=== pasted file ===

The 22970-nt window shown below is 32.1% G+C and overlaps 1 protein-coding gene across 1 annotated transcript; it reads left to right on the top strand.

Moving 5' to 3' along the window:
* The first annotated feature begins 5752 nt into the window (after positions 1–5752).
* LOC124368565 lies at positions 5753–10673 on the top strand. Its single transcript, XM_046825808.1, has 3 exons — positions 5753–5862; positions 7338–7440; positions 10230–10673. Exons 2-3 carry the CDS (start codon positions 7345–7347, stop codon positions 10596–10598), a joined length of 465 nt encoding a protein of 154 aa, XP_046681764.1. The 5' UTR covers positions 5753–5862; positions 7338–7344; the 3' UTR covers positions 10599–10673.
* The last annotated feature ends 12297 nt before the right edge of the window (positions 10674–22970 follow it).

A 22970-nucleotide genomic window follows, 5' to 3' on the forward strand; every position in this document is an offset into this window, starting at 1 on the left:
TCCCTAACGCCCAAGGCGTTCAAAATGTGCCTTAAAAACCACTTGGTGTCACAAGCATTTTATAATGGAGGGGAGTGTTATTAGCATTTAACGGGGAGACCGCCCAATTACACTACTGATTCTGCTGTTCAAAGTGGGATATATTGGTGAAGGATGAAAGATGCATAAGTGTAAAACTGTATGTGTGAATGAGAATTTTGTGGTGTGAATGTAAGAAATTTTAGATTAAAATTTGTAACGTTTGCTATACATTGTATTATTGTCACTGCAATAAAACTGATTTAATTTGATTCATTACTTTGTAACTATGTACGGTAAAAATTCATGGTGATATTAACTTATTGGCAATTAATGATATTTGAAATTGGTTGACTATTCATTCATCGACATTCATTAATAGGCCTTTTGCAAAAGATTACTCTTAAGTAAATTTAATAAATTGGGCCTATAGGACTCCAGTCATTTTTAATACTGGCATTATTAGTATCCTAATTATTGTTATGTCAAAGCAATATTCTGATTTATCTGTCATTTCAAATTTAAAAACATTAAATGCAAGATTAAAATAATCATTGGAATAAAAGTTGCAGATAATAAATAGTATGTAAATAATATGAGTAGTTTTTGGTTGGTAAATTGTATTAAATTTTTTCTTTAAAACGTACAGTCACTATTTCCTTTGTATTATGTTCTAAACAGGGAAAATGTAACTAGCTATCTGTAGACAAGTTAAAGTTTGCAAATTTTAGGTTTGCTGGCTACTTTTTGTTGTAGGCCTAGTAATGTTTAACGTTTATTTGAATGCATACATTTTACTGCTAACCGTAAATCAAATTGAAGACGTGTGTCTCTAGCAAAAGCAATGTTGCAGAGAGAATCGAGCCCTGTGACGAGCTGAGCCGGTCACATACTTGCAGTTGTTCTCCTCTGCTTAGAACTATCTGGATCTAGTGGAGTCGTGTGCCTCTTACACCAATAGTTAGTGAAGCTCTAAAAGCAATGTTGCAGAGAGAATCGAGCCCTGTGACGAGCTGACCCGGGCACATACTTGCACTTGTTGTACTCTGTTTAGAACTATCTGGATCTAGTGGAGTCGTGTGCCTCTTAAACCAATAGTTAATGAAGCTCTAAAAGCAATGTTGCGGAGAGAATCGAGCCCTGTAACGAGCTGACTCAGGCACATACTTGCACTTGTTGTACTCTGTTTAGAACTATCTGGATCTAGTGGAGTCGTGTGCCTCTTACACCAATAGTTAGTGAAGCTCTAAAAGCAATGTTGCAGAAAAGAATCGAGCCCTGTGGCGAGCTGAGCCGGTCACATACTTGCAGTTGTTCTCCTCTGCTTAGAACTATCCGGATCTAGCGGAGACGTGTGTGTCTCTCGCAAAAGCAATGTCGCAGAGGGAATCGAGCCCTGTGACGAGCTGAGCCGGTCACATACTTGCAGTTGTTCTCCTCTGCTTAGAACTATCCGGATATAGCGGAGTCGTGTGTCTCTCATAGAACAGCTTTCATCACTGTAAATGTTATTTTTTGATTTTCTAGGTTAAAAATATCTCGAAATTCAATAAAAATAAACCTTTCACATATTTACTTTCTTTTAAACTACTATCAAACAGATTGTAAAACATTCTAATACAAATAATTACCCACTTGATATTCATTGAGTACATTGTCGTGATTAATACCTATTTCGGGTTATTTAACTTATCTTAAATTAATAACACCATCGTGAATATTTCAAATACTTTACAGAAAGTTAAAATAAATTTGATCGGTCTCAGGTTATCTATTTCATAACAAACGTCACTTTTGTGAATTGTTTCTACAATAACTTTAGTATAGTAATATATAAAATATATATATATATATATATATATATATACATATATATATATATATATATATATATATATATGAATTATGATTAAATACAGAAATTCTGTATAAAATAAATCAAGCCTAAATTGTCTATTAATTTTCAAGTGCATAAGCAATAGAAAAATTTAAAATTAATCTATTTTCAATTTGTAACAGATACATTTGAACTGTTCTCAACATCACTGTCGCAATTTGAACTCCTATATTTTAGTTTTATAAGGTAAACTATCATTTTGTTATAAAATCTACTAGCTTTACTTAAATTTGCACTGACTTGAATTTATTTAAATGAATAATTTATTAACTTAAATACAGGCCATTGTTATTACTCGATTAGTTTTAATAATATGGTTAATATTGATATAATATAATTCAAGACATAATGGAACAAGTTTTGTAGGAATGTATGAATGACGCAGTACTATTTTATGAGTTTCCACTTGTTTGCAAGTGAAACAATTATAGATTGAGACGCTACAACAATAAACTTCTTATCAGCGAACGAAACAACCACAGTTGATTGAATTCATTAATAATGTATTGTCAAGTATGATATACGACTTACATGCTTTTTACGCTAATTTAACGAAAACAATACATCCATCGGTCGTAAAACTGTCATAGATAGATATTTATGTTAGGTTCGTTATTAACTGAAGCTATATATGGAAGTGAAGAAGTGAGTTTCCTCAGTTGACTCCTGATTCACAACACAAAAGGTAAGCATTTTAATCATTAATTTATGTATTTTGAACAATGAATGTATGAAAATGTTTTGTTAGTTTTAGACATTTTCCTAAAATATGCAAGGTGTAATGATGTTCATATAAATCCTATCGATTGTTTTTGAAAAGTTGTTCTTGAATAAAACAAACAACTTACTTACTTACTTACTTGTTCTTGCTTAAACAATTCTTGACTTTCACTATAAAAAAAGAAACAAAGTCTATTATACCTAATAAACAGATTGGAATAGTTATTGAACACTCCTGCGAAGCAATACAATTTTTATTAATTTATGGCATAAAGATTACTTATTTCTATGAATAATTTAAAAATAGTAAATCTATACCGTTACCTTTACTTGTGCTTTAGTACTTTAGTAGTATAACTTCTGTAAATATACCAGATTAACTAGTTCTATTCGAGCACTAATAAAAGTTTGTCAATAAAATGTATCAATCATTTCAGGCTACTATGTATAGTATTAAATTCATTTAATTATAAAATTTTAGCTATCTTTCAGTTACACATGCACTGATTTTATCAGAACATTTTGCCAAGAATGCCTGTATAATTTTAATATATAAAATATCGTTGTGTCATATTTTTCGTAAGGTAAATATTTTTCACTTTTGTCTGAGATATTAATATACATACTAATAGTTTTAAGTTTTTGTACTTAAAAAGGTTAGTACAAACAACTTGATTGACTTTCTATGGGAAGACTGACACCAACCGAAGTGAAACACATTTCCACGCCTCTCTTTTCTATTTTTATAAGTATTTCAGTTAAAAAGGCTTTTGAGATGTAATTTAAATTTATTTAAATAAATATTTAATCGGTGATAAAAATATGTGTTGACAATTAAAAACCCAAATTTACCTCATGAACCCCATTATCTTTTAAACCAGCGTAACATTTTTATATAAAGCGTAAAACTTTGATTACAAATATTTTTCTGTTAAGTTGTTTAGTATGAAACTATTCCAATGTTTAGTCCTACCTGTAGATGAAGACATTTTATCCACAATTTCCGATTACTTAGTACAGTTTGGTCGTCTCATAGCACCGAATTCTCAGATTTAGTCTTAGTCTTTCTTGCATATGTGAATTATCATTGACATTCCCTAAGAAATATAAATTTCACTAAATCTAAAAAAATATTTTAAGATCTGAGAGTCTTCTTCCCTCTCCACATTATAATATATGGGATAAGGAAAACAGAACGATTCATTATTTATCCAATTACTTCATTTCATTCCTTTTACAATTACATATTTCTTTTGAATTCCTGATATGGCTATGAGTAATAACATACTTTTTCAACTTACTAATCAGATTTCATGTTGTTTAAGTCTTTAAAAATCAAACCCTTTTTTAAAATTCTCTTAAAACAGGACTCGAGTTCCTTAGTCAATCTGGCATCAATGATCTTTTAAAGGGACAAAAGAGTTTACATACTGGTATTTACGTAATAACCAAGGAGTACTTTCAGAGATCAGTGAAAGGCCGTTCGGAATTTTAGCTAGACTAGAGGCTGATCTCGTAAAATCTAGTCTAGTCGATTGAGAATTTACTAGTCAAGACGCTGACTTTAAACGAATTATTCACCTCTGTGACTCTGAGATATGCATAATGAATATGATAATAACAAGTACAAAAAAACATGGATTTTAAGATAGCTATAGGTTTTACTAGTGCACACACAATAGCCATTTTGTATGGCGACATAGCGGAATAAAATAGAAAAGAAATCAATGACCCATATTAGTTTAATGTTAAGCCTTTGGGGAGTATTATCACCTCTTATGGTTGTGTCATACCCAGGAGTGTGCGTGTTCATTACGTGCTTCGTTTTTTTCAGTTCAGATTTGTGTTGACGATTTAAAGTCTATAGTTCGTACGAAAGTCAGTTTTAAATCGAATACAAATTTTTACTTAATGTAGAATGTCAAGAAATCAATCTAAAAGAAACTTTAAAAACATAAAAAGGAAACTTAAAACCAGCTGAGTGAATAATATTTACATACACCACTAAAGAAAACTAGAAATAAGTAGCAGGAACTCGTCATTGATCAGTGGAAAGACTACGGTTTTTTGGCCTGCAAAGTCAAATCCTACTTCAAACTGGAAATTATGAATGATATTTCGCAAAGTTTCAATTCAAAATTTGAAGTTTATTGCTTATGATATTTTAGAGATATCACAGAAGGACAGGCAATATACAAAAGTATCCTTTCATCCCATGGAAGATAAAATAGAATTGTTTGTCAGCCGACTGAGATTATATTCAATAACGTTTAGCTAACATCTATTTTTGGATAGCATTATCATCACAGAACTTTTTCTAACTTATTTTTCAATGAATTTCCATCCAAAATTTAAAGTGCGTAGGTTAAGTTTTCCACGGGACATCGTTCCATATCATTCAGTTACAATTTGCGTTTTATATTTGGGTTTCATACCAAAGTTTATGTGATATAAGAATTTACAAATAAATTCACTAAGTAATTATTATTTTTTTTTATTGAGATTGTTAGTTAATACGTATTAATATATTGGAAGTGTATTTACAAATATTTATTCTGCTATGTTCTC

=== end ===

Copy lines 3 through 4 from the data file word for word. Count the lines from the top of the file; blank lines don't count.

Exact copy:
* The first annotated feature begins 5752 nt into the window (after positions 1–5752).
* LOC124368565 lies at positions 5753–10673 on the top strand. Its single transcript, XM_046825808.1, has 3 exons — positions 5753–5862; positions 7338–7440; positions 10230–10673. Exons 2-3 carry the CDS (start codon positions 7345–7347, stop codon positions 10596–10598), a joined length of 465 nt encoding a protein of 154 aa, XP_046681764.1. The 5' UTR covers positions 5753–5862; positions 7338–7344; the 3' UTR covers positions 10599–10673.